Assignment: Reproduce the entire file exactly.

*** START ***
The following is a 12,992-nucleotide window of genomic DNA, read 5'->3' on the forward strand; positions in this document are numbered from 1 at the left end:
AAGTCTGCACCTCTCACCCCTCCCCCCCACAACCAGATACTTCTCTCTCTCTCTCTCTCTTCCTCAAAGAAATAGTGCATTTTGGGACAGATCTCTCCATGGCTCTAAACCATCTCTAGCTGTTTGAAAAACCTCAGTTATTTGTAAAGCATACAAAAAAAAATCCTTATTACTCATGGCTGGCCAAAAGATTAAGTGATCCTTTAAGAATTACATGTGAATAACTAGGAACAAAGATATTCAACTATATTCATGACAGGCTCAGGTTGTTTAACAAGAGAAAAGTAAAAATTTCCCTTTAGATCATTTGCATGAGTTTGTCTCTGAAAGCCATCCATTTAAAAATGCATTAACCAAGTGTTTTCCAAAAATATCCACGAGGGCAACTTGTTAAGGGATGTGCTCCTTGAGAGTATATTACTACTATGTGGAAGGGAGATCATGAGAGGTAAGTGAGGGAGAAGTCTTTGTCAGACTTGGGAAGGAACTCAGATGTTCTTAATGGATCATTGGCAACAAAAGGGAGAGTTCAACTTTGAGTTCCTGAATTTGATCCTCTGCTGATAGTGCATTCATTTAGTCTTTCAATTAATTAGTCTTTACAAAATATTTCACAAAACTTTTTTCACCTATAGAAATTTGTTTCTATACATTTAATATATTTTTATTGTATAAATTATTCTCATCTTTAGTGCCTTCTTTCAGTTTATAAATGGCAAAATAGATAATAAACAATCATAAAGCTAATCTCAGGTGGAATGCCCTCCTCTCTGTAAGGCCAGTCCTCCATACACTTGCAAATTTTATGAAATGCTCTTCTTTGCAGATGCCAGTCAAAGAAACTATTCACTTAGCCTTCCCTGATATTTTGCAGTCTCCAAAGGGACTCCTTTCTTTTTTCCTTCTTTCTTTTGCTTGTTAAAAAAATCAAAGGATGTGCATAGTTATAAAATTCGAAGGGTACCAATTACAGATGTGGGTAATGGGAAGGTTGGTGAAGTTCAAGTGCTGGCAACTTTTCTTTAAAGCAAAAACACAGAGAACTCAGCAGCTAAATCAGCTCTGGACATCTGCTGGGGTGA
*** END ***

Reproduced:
The following is a 12,992-nucleotide window of genomic DNA, read 5'->3' on the forward strand; positions in this document are numbered from 1 at the left end:
AAGTCTGCACCTCTCACCCCTCCCCCCCACAACCAGATACTTCTCTCTCTCTCTCTCTCTTCCTCAAAGAAATAGTGCATTTTGGGACAGATCTCTCCATGGCTCTAAACCATCTCTAGCTGTTTGAAAAACCTCAGTTATTTGTAAAGCATACAAAAAAAAATCCTTATTACTCATGGCTGGCCAAAAGATTAAGTGATCCTTTAAGAATTACATGTGAATAACTAGGAACAAAGATATTCAACTATATTCATGACAGGCTCAGGTTGTTTAACAAGAGAAAAGTAAAAATTTCCCTTTAGATCATTTGCATGAGTTTGTCTCTGAAAGCCATCCATTTAAAAATGCATTAACCAAGTGTTTTCCAAAAATATCCACGAGGGCAACTTGTTAAGGGATGTGCTCCTTGAGAGTATATTACTACTATGTGGAAGGGAGATCATGAGAGGTAAGTGAGGGAGAAGTCTTTGTCAGACTTGGGAAGGAACTCAGATGTTCTTAATGGATCATTGGCAACAAAAGGGAGAGTTCAACTTTGAGTTCCTGAATTTGATCCTCTGCTGATAGTGCATTCATTTAGTCTTTCAATTAATTAGTCTTTACAAAATATTTCACAAAACTTTTTTCACCTATAGAAATTTGTTTCTATACATTTAATATATTTTTATTGTATAAATTATTCTCATCTTTAGTGCCTTCTTTCAGTTTATAAATGGCAAAATAGATAATAAACAATCATAAAGCTAATCTCAGGTGGAATGCCCTCCTCTCTGTAAGGCCAGTCCTCCATACACTTGCAAATTTTATGAAATGCTCTTCTTTGCAGATGCCAGTCAAAGAAACTATTCACTTAGCCTTCCCTGATATTTTGCAGTCTCCAAAGGGACTCCTTTCTTTTTTCCTTCTTTCTTTTGCTTGTTAAAAAAATCAAAGGATGTGCATAGTTATAAAATTCGAAGGGTACCAATTACAGATGTGGGTAATGGGAAGGTTGGTGAAGTTCAAGTGCTGGCAACTTTTCTTTAAAGCAAAAACACAGAGAACTCAGCAGCTAAATCAGCTCTGGACATCTGCTGGGGTGA